(Bloomberg Opinion) -- Thomas Cook Group Plc’s rescue by Fosun Tourism Group moved a step closer on Wednesday as creditors approved a 900 million-pound ($1.1 billion) bailout led by the Chinese investor.The ailing British travel company’s shareholders could be forgiven for thinking they have got the loungers on the shady side of the pool.Under the terms of the deal, Fosun will own 75% of the tour operator and 25% of the airline, in accordance with European Union rules requiring airlines to be majority-owned by European investors. Creditors will own 25% of the tour operator and 75% of the airline.This deal isn’t quite done yet – completion is targeted for October. But it should be sufficient to see Thomas Cook through the low winter season. That should reassure customers and prevent any further slide in trading.What’s more, unlike other attempts to strengthen the company’s finances, this one doesn’t rely on the sale of the airline. The banks and bondholders may not be long-term owners of a majority stake in the group’s airline, but a sale isn’t needed right now to support this recapitalization.The company’s 750 million euros of 6.25% bonds due in 2022 rose as much as 48% on Wednesday, before paring that gain. The shares fell 18% to 5.8 pence.That’s a sign there will be little left for stockholders, who have seen their shares slump by 93% over the past year. Thomas Cook said it intends to maintain a listing, but it acknowledged that the recapitalization may lead to it being de-listed.Shareholders may be able to invest alongside Fosun and lenders. Given that they are likely to see their existing holdings wiped out, it’s hard to see much appetite for more exposure.The recapitalized Thomas Cook will still face competition from Germany’s TUI AG, which has the advantage of also owning hotels and cruise ships, as well as a stronger balance sheet. Thomas Cook must also continue to navigate turbulence from Britain’s exit from the European Union and the knock-on effects on the both sterling and the U.K. consumer.Fosun’s long game seems to have paid off here. It will get control over Thomas Cook’s prize asset, the travel agency, and a minority stake in its airline – without having to pay a premium to shareholders.To contact the author of this story: Andrea Felsted at email@example.comTo contact the editor responsible for this story: Edward Evans at firstname.lastname@example.orgThis column does not necessarily reflect the opinion of the editorial board or Bloomberg LP and its owners.Andrea Felsted is a Bloomberg Opinion columnist covering the consumer and retail industries. She previously worked at the Financial Times.For more articles like this, please visit us at bloomberg.com/opinion©2019 Bloomberg L.P.
(Bloomberg) -- Want the lowdown on European markets? In your inbox before the open, every day. Sign up here.Debt-laden U.K. travel giant Thomas Cook Group Plc secured the backing of its lending banks and bondholders for a 900 million-pound ($1.1 billion) bailout led by Chinese investor Fosun Tourism Group.Fosun will provide half of the total in return for control of Cook’s tour-operator arm and a stake in its airline, the London-based holiday firm said Wednesday. Banks and noteholders will contribute the rest, while converting their existing debt into stock.The bailout, first announced in July, provides stability for Cook as it prepares for the coming winter low season, when tour operator profits are traditionally squeezed. The bonds surged, while the shares, which will be significantly diluted, declined as much as 18%.For Fosun Tourism, listed separately from its parent since December, the transaction marks the acquisition of its second sizable tourism asset in Europe, after the purchase of iconic French resort company Club Mediterranee in 2015.The deal will leave Fosun holding at least 75% of Cook’s main holiday business and around 25% of its airline division. Lenders will get the rest of the airline and up to 25% of the tour business.Other investors may be given the opportunity to participate in the recapitalization, while Cook also said for the first time that the main Plc -- which will become a shell with few assets -- could ultimately be de-listed.Thomas Cook’s 750 million euros ($831 million) of bonds due 2022 rose as much as 48% on the euro to 30.4 cents, the highest in three weeks, according to Bloomberg data. The stock fell 15% to trade at 6 pence as of 9:07 a.m. in London.Margins at Thomas Cook have been shrinking amid a sluggish European vacation market as more people holiday at home following successive summer heatwaves. Uncertainty over the economic impact of Brexit has also weighed on demand, leading the company to predict a lower second-half operating profit.The transaction leaves the way open for a possible sale of Cook’s airline arm. The company earlier sought a buyer for the business, which includes Germany’s Condor and operates about 100 jets. As a non-European entity, Fosun cannot own a majority stake in the carrier without losing traffic rights.The recapitalization remains slated for completion in early October, subject to antitrust approval and a legally-binding accord between the parties. Cook will launch inter-conditional creditor schemes of arrangement seeking consent to amend terms of its 2022 and 2023 notes and a 2017 revolving credit.(Updates with Fosun expansion from fourth paragraph.)\--With assistance from Shirley Zhao.To contact the reporters on this story: Richard Weiss in Frankfurt at email@example.com;Luca Casiraghi in London at firstname.lastname@example.orgTo contact the editors responsible for this story: Sam Nagarajan at email@example.com, ;Anthony Palazzo at firstname.lastname@example.org, Christopher JasperFor more articles like this, please visit us at bloomberg.com©2019 Bloomberg L.P.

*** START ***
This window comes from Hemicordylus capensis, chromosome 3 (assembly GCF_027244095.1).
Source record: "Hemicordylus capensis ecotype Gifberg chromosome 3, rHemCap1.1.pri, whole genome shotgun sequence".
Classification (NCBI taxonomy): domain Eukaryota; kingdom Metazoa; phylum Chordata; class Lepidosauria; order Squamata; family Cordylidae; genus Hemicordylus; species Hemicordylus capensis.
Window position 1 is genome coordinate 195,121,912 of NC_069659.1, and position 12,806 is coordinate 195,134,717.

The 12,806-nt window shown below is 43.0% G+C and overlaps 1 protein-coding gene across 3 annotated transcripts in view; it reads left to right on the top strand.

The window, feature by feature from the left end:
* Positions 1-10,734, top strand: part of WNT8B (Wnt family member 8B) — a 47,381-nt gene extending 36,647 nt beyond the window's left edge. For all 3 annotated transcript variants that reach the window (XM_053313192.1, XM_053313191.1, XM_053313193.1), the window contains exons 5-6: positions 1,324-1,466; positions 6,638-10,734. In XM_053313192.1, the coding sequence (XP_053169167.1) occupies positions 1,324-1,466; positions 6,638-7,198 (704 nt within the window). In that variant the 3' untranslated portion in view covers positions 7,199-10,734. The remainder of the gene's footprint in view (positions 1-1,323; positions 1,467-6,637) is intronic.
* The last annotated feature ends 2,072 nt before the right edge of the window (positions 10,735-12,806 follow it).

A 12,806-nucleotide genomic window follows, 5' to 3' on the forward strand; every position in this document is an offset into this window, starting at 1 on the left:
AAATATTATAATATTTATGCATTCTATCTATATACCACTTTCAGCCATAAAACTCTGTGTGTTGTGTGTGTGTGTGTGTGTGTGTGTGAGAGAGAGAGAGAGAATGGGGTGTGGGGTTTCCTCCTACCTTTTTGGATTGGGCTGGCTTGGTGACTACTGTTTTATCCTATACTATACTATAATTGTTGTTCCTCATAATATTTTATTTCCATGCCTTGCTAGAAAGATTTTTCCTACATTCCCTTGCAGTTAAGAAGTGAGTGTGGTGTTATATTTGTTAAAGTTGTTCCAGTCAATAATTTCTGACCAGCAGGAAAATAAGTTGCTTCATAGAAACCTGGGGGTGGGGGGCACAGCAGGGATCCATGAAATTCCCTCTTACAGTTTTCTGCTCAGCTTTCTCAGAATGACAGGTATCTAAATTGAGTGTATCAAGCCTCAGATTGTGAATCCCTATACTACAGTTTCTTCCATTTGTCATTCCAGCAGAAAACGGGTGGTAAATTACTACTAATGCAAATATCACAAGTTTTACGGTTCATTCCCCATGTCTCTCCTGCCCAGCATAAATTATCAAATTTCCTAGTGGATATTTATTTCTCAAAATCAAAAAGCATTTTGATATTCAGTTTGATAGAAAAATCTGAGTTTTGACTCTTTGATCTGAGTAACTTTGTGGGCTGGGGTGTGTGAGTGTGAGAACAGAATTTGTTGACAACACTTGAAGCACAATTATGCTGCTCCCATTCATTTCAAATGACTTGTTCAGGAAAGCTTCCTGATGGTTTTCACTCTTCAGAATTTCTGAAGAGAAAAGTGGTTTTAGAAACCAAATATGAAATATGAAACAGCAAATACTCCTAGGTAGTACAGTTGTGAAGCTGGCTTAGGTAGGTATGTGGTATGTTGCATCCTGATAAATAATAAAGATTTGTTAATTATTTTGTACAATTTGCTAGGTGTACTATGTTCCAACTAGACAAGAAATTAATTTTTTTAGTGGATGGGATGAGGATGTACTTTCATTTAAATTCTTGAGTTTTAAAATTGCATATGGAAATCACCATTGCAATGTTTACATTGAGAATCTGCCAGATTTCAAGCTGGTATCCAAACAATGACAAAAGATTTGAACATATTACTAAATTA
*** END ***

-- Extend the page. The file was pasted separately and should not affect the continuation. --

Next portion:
It was only a couple of years ago that Australia-based travel company Webjet made a tiny proportion of its profit from business-to-business sales, but in just a short space of time its WebBeds unit has grown to become the number two global player, contributing $46 million in profit (EBITDA). This means that WebBeds is now […]
The extra cash will provide further liquidity through the coming 2019-20 winter cash low period, Thomas Cook said. In July, Fosun and Thomas Cook began negotiating a 750 million pound ($903.45 million) rescue that would give the Chinese conglomerate control of the indebted British group's package-tour business. On Monday, Thomas Cook said it had made significant progress towards finalising the key terms of the recapitalisation with Fosun, lending banks and noteholders.